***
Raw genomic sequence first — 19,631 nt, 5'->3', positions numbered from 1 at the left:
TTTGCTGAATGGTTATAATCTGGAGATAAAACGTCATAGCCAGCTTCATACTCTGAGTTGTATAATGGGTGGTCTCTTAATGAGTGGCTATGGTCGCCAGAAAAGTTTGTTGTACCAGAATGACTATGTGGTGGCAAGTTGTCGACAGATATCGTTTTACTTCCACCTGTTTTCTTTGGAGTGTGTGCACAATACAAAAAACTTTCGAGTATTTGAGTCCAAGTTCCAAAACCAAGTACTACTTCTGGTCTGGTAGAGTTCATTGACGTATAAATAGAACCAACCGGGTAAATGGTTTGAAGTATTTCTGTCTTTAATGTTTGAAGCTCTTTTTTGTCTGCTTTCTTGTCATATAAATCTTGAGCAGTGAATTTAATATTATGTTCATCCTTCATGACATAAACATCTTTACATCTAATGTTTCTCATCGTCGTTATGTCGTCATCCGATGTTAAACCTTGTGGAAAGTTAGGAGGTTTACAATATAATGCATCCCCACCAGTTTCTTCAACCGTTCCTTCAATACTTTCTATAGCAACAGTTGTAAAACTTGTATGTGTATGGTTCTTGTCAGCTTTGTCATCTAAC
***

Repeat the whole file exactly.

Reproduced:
Raw genomic sequence first — 19,631 nt, 5'->3', positions numbered from 1 at the left:
TTTGCTGAATGGTTATAATCTGGAGATAAAACGTCATAGCCAGCTTCATACTCTGAGTTGTATAATGGGTGGTCTCTTAATGAGTGGCTATGGTCGCCAGAAAAGTTTGTTGTACCAGAATGACTATGTGGTGGCAAGTTGTCGACAGATATCGTTTTACTTCCACCTGTTTTCTTTGGAGTGTGTGCACAATACAAAAAACTTTCGAGTATTTGAGTCCAAGTTCCAAAACCAAGTACTACTTCTGGTCTGGTAGAGTTCATTGACGTATAAATAGAACCAACCGGGTAAATGGTTTGAAGTATTTCTGTCTTTAATGTTTGAAGCTCTTTTTTGTCTGCTTTCTTGTCATATAAATCTTGAGCAGTGAATTTAATATTATGTTCATCCTTCATGACATAAACATCTTTACATCTAATGTTTCTCATCGTCGTTATGTCGTCATCCGATGTTAAACCTTGTGGAAAGTTAGGAGGTTTACAATATAATGCATCCCCACCAGTTTCTTCAACCGTTCCTTCAATACTTTCTATAGCAACAGTTGTAAAACTTGTATGTGTATGGTTCTTGTCAGCTTTGTCATCTAAC